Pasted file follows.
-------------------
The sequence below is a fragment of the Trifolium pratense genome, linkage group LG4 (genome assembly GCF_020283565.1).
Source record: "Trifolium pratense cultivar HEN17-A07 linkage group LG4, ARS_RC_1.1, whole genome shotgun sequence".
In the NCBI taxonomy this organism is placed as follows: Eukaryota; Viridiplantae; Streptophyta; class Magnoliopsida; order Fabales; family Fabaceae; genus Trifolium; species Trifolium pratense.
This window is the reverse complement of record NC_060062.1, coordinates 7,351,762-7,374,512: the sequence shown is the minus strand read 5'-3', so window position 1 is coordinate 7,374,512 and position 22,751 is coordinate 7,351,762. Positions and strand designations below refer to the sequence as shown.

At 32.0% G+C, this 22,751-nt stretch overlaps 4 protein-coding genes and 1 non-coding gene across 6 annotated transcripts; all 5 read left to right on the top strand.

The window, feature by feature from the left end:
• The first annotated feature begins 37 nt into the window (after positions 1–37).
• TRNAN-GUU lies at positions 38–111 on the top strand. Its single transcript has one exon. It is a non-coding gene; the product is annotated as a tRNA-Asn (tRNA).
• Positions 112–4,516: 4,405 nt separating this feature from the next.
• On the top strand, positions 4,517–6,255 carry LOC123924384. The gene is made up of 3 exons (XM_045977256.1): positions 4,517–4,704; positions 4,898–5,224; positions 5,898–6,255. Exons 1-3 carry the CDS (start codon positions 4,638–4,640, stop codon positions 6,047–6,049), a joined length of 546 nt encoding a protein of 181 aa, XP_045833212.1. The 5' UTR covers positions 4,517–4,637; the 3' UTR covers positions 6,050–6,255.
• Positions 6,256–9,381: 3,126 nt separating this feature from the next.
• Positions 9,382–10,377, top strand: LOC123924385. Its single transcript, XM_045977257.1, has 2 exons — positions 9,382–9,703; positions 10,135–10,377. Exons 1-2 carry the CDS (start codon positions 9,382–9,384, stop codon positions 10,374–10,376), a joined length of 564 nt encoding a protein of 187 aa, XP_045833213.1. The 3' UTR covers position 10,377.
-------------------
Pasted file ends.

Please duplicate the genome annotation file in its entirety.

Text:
The sequence below is a fragment of the Trifolium pratense genome, linkage group LG4 (genome assembly GCF_020283565.1).
Source record: "Trifolium pratense cultivar HEN17-A07 linkage group LG4, ARS_RC_1.1, whole genome shotgun sequence".
In the NCBI taxonomy this organism is placed as follows: Eukaryota; Viridiplantae; Streptophyta; class Magnoliopsida; order Fabales; family Fabaceae; genus Trifolium; species Trifolium pratense.
This window is the reverse complement of record NC_060062.1, coordinates 7,351,762-7,374,512: the sequence shown is the minus strand read 5'-3', so window position 1 is coordinate 7,374,512 and position 22,751 is coordinate 7,351,762. Positions and strand designations below refer to the sequence as shown.

At 32.0% G+C, this 22,751-nt stretch overlaps 4 protein-coding genes and 1 non-coding gene across 6 annotated transcripts; all 5 read left to right on the top strand.

The window, feature by feature from the left end:
• The first annotated feature begins 37 nt into the window (after positions 1–37).
• TRNAN-GUU lies at positions 38–111 on the top strand. Its single transcript has one exon. It is a non-coding gene; the product is annotated as a tRNA-Asn (tRNA).
• Positions 112–4,516: 4,405 nt separating this feature from the next.
• On the top strand, positions 4,517–6,255 carry LOC123924384. The gene is made up of 3 exons (XM_045977256.1): positions 4,517–4,704; positions 4,898–5,224; positions 5,898–6,255. Exons 1-3 carry the CDS (start codon positions 4,638–4,640, stop codon positions 6,047–6,049), a joined length of 546 nt encoding a protein of 181 aa, XP_045833212.1. The 5' UTR covers positions 4,517–4,637; the 3' UTR covers positions 6,050–6,255.
• Positions 6,256–9,381: 3,126 nt separating this feature from the next.
• Positions 9,382–10,377, top strand: LOC123924385. Its single transcript, XM_045977257.1, has 2 exons — positions 9,382–9,703; positions 10,135–10,377. Exons 1-2 carry the CDS (start codon positions 9,382–9,384, stop codon positions 10,374–10,376), a joined length of 564 nt encoding a protein of 187 aa, XP_045833213.1. The 3' UTR covers position 10,377.